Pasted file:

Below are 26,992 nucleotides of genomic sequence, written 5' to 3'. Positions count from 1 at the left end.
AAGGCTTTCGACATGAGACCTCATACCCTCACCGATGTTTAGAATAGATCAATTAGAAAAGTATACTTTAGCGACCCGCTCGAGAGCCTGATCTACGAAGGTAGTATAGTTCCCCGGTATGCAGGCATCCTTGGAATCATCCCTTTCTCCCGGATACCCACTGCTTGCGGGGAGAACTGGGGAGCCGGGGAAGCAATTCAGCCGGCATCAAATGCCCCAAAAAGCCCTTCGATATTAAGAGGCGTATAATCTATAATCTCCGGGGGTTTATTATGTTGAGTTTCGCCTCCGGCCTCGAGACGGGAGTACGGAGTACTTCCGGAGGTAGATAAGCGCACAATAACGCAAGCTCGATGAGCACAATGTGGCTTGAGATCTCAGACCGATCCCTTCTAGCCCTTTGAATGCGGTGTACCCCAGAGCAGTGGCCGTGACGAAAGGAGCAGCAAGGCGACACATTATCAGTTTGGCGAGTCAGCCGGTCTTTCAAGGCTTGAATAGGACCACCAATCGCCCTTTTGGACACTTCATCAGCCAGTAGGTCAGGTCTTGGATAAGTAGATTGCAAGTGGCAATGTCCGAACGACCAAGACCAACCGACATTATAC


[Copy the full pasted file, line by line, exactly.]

Below are 26,992 nucleotides of genomic sequence, written 5' to 3'. Positions count from 1 at the left end.
AAGGCTTTCGACATGAGACCTCATACCCTCACCGATGTTTAGAATAGATCAATTAGAAAAGTATACTTTAGCGACCCGCTCGAGAGCCTGATCTACGAAGGTAGTATAGTTCCCCGGTATGCAGGCATCCTTGGAATCATCCCTTTCTCCCGGATACCCACTGCTTGCGGGGAGAACTGGGGAGCCGGGGAAGCAATTCAGCCGGCATCAAATGCCCCAAAAAGCCCTTCGATATTAAGAGGCGTATAATCTATAATCTCCGGGGGTTTATTATGTTGAGTTTCGCCTCCGGCCTCGAGACGGGAGTACGGAGTACTTCCGGAGGTAGATAAGCGCACAATAACGCAAGCTCGATGAGCACAATGTGGCTTGAGATCTCAGACCGATCCCTTCTAGCCCTTTGAATGCGGTGTACCCCAGAGCAGTGGCCGTGACGAAAGGAGCAGCAAGGCGACACATTATCAGTTTGGCGAGTCAGCCGGTCTTTCAAGGCTTGAATAGGACCACCAATCGCCCTTTTGGACACTTCATCAGCCAGTAGGTCAGGTCTTGGATAAGTAGATTGCAAGTGGCAATGTCCGAACGACCAAGACCAACCGACATTATAC